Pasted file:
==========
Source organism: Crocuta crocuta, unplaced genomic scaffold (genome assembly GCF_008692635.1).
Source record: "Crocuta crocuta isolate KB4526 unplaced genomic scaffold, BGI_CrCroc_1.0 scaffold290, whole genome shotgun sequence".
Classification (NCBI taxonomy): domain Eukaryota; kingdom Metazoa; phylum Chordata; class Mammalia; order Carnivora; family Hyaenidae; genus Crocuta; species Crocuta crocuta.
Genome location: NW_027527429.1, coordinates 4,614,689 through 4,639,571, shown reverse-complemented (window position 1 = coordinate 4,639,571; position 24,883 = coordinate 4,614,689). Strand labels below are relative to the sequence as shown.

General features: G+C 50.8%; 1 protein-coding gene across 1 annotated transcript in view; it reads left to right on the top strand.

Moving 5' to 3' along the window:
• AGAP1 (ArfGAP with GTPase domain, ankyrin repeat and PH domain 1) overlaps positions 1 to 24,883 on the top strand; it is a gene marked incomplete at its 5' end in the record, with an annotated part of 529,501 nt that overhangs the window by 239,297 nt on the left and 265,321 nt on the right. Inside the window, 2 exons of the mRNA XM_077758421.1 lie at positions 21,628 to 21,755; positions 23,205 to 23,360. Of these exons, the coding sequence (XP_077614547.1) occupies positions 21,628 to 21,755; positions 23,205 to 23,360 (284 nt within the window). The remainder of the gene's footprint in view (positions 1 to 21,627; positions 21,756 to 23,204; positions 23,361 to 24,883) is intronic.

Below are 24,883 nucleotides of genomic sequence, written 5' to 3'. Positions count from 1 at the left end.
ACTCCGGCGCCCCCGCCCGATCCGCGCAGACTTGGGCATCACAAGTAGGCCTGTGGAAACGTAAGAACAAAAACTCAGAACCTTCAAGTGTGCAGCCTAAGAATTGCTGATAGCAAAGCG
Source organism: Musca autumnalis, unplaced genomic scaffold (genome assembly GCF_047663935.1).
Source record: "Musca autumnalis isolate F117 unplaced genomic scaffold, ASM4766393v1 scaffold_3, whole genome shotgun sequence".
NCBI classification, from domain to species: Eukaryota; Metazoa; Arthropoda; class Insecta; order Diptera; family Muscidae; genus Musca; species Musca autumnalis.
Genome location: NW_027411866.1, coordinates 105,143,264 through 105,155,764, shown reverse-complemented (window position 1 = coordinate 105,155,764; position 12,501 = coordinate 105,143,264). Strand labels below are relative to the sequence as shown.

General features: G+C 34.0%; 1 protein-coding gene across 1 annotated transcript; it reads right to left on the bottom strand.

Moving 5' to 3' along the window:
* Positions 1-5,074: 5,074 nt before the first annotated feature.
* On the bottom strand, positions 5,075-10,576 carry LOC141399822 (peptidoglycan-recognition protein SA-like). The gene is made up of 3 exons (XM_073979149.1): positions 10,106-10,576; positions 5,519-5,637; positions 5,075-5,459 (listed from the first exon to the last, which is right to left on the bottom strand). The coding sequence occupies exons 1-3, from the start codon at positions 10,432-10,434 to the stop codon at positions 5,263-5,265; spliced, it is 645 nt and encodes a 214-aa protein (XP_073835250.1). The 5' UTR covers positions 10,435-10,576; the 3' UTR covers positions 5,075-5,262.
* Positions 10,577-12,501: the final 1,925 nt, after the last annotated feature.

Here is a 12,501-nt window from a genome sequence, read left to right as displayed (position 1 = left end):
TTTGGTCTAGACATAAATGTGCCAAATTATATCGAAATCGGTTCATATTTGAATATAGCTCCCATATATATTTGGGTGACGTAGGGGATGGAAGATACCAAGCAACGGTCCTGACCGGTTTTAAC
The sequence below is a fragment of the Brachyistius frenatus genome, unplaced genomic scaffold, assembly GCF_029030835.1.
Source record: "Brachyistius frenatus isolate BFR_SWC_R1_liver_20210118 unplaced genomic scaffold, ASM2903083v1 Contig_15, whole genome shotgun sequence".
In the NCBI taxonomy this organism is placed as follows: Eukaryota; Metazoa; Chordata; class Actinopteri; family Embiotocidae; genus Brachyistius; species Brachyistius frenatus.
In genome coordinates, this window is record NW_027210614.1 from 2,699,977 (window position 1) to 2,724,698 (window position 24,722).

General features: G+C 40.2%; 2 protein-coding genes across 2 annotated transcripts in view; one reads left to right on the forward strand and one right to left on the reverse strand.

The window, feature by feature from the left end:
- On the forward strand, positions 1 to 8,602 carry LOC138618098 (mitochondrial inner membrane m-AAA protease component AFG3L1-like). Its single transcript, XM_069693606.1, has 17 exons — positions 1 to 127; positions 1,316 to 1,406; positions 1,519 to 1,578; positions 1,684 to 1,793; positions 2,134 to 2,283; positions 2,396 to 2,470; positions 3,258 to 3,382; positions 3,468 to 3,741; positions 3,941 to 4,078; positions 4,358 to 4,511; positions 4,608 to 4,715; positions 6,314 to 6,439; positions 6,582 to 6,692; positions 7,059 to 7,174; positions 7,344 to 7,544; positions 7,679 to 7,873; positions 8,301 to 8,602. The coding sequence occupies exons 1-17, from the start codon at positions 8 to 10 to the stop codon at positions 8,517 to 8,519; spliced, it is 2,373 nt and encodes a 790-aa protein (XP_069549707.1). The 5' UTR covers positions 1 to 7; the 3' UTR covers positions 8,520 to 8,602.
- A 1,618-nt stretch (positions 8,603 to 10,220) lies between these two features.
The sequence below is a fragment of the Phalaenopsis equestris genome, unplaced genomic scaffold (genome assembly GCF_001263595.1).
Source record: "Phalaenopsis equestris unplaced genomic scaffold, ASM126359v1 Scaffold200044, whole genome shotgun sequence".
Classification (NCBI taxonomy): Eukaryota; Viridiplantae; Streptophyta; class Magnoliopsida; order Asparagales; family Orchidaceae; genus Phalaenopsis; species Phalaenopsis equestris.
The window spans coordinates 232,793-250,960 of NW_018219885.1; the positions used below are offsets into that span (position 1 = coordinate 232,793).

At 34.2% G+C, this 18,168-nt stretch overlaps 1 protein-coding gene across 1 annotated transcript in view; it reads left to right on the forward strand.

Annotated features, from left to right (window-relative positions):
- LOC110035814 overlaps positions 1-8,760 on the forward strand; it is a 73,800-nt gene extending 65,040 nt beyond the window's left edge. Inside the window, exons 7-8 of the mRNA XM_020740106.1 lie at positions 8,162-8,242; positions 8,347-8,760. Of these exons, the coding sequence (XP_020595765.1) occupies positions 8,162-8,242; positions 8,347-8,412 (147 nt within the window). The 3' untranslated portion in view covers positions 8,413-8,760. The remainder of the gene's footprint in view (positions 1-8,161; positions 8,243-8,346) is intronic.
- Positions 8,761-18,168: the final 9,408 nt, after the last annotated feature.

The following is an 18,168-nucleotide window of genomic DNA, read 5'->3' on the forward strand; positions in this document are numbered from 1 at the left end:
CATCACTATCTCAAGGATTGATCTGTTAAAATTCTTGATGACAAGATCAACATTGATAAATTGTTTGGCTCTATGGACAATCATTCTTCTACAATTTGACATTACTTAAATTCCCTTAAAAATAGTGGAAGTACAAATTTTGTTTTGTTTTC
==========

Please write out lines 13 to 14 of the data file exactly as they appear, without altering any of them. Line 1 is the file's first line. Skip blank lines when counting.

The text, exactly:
Genome location: NW_027411866.1, coordinates 105,143,264 through 105,155,764, shown reverse-complemented (window position 1 = coordinate 105,155,764; position 12,501 = coordinate 105,143,264). Strand labels below are relative to the sequence as shown.

General features: G+C 34.0%; 1 protein-coding gene across 1 annotated transcript; it reads right to left on the bottom strand.